It is a primary object of this invention to provide a semiconductor laser device which allows high concentration distribution of p-type carriers in a layer on which an electrode is to be formed, thereby enabling the element resistance to be reduced so that the drive voltage is reduced, and which can therefore offer an improved element reliability.
In order to accomplish the above object, the present invention provides a semiconductor laser device wherein a semiconductor multiple layer film including Ga.sub.x Al.sub.y In.sub.1-x-y- N (0≦x≦1,0≦y≦1) layers is formed on a semiconductor substrate, and wherein an InN contact layer is provided as a layer on which an electrode is formed.
FIG. 3 shows a relationship between the band gap and the maximum calculated value of p type carrier concentration in nitrogen-containing compound semiconductors. Also, FIG. 4 shows a relationship between the band gap and the maximum calculated value of p type contact resistance in nitrogen-containing compound semiconductors. As indicated in FIG. 3, an InN layer can have a p type carrier concentration much higher than that of a GaN layer. Therefore, according to the present invention, the contact layer of the semiconductor laser device contains p type carriers at a high concentration, so that the device resistance, and hence, the drive voltage can be reduced, as indicated in FIG. 4.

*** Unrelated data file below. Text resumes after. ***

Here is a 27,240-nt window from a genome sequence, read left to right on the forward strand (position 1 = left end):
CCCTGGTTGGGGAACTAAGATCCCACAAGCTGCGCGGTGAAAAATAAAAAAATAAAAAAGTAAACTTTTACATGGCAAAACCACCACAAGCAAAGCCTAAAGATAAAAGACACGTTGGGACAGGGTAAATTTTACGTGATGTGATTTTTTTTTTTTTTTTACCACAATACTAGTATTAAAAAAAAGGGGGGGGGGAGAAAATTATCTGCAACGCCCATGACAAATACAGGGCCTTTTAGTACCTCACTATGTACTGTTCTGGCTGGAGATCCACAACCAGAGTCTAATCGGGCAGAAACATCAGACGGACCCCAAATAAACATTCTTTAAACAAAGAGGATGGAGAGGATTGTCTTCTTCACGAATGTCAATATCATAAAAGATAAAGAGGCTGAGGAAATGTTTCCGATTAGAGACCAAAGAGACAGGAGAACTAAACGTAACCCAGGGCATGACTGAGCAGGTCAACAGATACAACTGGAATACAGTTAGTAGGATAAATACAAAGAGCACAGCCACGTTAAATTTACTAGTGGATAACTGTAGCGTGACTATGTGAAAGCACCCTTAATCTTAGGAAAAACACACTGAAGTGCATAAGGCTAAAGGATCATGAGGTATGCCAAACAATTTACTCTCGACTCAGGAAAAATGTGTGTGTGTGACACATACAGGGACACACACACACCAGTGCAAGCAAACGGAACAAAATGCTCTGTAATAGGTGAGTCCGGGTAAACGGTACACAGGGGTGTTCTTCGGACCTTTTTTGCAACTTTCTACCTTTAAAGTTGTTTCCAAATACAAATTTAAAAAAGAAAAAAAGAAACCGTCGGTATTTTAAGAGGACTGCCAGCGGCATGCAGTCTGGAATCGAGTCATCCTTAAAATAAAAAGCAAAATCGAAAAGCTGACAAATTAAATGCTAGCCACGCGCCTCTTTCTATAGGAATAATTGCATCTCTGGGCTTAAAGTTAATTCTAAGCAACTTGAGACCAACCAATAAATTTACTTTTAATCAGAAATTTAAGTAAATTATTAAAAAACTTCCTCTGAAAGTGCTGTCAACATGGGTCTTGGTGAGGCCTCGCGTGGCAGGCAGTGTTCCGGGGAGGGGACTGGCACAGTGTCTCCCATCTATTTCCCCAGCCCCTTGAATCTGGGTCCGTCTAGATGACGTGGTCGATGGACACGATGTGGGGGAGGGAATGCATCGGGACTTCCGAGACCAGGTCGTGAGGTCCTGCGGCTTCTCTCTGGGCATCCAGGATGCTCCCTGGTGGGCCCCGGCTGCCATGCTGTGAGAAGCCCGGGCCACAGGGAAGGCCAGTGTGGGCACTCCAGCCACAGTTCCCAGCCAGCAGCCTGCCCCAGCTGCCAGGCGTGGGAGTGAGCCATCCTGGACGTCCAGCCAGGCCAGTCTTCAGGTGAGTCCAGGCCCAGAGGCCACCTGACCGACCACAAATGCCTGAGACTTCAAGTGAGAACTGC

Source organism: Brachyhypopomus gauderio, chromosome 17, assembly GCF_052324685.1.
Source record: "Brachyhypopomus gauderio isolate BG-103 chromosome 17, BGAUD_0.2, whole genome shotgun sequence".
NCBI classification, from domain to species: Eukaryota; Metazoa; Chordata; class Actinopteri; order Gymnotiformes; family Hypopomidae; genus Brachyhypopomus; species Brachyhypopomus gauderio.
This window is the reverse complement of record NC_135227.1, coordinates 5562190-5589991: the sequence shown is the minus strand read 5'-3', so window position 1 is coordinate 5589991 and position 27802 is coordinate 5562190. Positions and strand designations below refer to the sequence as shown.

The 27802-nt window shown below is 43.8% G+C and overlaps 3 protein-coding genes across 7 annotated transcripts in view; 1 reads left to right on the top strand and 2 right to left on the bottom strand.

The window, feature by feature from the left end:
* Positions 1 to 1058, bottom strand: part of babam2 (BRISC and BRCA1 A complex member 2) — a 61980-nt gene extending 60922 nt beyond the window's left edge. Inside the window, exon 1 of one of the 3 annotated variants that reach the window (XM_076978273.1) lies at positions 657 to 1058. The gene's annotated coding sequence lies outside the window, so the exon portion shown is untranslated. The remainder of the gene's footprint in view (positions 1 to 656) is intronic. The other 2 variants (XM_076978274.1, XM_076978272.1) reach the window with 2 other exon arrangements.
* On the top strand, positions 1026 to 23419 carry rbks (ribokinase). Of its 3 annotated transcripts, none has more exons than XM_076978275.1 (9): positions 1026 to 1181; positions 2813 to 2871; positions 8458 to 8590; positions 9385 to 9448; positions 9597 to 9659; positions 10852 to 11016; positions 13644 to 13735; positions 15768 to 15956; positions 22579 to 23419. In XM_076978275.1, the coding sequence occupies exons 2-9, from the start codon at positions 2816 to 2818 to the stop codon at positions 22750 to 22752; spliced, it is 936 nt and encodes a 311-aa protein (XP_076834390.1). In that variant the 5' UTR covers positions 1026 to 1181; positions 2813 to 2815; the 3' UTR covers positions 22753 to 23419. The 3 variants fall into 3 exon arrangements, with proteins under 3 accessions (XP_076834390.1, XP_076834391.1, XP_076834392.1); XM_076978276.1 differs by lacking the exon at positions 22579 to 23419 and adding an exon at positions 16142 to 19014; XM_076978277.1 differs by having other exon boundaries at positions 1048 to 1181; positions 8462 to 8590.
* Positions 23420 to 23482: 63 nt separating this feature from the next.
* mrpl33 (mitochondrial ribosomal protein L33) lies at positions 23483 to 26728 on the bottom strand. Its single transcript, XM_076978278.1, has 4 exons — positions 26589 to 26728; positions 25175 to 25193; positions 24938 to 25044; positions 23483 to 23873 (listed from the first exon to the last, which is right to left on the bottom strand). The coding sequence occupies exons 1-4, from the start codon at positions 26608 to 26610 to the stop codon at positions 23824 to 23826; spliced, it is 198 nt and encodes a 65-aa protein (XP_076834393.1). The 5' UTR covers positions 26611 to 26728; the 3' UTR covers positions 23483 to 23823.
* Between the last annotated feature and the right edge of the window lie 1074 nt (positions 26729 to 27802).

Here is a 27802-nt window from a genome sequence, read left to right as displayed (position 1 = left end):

The InN contact layer may have a thickness ranging between 0.1 μm and 1 μm inclusive, for the following reasons.
If the InN contact layer of the semiconductor laser device has a thickness of more than 1 μm, light absorption loss in the layer will increase, which results in an increased threshold current. On the other hand, if the thickness of the layer is less than 0.1 μm, during heat treatment after electrode formation, electrode metal will diffuse beyond the contact layer, which results in deterioration of device characteristics. In order to prevent the problems of the light absorption loss and the metal diffusion, it is preferable that the InN contact layer has a thickness ranging from 0.1 μm to 1 μm inclusive.